• Naphazoline and zinc ophthalmic should be used for only 2 or 3 days at a time. Stop using the medication and call your doctor if your eye condition does not improve within 72 hours of use.

Do not use the eye drops if the liquid has changed colors or has particles in it. Call your doctor for a new prescription.

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Store the drops at room temperature away from heat and moisture. Keep the bottle tightly closed when not in use.

What happens if I miss a dose?

Since naphazoline and zinc ophthalmic is used as needed, it is not likely that you will be on a dosing schedule. Do not use extra medicine to make up a missed dose.

What happens if I overdose?

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Seek emergency medical attention if you think you have used too much of this medicine.

An overdose of naphazoline and zinc ophthalmic is not likely to cause life-threatening symptoms. However, using the medication too long or too often may worsen your symptoms and cause damage to the blood vessels in your eyes.

What should I avoid while using naphazoline and zinc ophthalmic?

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Do not use this medication while you are wearing contact lenses. Naphazoline and zinc ophthalmic may contain a preservative that can be absorbed by soft contact lenses and cause discoloration. Wait at least 15 minutes after using naphazoline and zinc ophthalmic before putting your contact lenses in.

Do not use other eye medications at the same time you use naphazoline and zinc ophthalmic unless your doctor has told you to.

What are the possible side effects of naphazoline and zinc ophthalmic?

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Get emergency medical help if you have any of these signs of an allergic reaction: hives; difficulty breathing; swelling of your face, lips, tongue, or throat.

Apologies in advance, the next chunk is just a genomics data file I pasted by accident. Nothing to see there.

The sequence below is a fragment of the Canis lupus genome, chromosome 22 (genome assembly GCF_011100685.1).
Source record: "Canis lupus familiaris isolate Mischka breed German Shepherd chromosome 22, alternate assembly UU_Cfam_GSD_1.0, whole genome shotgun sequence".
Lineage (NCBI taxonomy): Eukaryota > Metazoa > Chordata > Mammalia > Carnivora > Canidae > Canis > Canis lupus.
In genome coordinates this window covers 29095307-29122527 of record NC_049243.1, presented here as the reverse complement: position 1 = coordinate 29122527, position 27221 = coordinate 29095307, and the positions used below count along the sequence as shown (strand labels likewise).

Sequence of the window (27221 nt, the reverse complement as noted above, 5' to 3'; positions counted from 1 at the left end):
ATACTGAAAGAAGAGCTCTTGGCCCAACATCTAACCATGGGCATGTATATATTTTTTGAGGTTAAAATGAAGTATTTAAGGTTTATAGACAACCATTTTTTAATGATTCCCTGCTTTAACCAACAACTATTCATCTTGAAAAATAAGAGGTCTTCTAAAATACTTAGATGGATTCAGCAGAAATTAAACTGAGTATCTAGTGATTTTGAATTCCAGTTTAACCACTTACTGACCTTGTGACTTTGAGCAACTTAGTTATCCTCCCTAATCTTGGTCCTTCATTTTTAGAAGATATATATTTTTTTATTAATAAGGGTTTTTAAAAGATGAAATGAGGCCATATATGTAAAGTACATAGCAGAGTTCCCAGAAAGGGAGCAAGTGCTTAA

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Stop using naphazoline and zinc ophthalmic and call your doctor if you have a serious side effect such as:

  • ongoing or worsening eye redness;
  • eye pain;
  • changes in your vision;
  • chest pain, fast or uneven heart rate; or
  • severe headache, buzzing in your ears, anxiety, confusion, or feeling short of breath.

Less serious side effects may include:

  • burning, stinging, pain, or increased redness of the eye;
  • blurred vision, watery eyes;
  • headache;
  • tremor;
  • nausea;
  • sweating;
  • nervousness;
  • dizziness; or
  • drowsiness.

This is not a complete list of side effects and others may occur. Tell your doctor about any unusual or bothersome side effect. You may report side effects to FDA at 1-800-FDA-1088.

What other drugs will affect naphazoline and zinc ophthalmic?

It is not likely that other drugs you take orally or inject will have an effect on topically applied naphazoline and zinc ophthalmic. But many drugs can interact with each other. Before using naphazoline and zinc ophthalmic, tell your doctor if you are taking any of the following medicines:

  • an MAO inhibitor such as isocarboxazid (Marplan), phenelzine (Nardil), rasagiline (Azilect), selegiline (Eldepryl, Emsam), or tranylcypromine (Parnate); or
  • a beta-blocker such as acebutolol (Sectral), atenolol (Tenormin), betaxolol (Kerlone), bisoprolol (Zebeta), carteolol (Cartrol), carvedilol (Coreg), esmolol (Brevibloc), labetalol (Normodyne, Trandate), metoprolol (Lopressor, Toprol), nadolol (Corgard), penbutolol (Levatol), pindolol (Visken), propranolol (Inderal, InnoPran), sotalol (Betapace), or timolol (Blocadren).

This list is not complete and there may be other drugs that can interact with naphazoline and zinc ophthalmic. Tell your doctor about all your prescription and over-the-counter medications, vitamins, minerals, herbal products, and drugs prescribed by other doctors. Do not start a new medication without telling your doctor.

Where can I get more information?

Your pharmacist can provide more information about naphazoline and zinc ophthalmic.


Remember, keep this and all other medicines out of the reach of children, never share your medicines with others, and use this medication only for the indication prescribed.